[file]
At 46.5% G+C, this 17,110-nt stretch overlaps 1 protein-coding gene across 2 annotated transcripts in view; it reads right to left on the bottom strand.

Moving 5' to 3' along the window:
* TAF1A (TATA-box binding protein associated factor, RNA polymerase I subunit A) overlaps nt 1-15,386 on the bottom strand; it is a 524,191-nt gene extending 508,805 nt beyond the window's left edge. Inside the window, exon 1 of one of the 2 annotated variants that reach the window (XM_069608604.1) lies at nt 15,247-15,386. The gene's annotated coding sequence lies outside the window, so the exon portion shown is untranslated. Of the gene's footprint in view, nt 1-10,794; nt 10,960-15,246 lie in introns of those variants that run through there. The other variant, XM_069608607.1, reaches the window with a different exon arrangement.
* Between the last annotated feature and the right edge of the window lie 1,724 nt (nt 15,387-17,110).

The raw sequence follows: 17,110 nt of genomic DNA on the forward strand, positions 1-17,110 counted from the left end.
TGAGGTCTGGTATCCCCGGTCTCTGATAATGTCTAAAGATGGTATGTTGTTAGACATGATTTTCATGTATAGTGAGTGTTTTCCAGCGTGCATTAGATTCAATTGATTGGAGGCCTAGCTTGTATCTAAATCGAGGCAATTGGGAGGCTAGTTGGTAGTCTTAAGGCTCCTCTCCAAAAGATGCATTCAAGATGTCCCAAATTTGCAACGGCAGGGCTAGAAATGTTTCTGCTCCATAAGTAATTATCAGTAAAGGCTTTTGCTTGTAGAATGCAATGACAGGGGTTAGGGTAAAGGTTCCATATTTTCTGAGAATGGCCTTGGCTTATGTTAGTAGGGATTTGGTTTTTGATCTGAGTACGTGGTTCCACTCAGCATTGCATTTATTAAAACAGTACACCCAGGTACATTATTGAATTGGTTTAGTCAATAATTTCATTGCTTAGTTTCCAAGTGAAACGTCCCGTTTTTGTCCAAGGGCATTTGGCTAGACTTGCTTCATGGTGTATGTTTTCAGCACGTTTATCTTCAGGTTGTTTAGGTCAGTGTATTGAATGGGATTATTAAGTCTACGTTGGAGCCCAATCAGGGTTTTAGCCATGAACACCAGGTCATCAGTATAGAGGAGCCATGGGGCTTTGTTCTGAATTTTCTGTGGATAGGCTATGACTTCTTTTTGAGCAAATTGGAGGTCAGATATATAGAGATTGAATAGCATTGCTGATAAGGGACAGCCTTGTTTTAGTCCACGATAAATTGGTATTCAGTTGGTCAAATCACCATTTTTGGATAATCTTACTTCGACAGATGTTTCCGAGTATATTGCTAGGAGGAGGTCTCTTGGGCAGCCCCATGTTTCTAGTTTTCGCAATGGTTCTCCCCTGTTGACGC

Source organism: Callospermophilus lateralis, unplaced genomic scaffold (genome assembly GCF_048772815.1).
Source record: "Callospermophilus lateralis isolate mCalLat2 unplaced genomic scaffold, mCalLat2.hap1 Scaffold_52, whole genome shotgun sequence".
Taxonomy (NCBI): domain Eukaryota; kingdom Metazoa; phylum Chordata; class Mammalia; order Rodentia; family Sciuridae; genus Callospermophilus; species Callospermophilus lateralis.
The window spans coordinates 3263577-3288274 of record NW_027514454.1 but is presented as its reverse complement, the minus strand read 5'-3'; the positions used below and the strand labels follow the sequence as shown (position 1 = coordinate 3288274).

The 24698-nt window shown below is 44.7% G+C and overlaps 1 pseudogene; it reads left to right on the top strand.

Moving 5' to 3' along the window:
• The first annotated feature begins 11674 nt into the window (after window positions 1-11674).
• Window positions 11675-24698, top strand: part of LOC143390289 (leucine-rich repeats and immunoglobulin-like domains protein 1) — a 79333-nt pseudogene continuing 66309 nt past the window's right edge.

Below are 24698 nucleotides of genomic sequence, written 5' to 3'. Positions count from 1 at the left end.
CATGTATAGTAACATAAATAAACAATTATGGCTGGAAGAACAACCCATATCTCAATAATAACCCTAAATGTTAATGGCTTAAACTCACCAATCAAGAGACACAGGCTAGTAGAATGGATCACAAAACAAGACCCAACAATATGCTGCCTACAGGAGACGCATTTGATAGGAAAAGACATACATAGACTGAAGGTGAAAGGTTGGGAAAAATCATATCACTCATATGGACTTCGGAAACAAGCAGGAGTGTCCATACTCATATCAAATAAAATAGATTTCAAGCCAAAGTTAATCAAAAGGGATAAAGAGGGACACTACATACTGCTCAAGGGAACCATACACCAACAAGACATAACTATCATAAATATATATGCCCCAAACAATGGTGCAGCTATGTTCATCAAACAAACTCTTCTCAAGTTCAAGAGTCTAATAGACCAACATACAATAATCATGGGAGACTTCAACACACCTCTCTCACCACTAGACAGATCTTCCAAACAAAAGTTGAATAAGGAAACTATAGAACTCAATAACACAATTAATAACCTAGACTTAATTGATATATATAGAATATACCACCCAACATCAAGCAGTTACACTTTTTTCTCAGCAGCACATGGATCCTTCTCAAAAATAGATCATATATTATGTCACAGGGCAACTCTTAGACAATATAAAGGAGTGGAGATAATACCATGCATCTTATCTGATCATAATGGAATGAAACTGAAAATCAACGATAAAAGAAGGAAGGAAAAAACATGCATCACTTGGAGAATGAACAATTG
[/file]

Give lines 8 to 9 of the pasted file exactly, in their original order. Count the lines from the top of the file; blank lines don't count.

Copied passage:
Source record: "Callospermophilus lateralis isolate mCalLat2 unplaced genomic scaffold, mCalLat2.hap1 Scaffold_52, whole genome shotgun sequence".
Taxonomy (NCBI): domain Eukaryota; kingdom Metazoa; phylum Chordata; class Mammalia; order Rodentia; family Sciuridae; genus Callospermophilus; species Callospermophilus lateralis.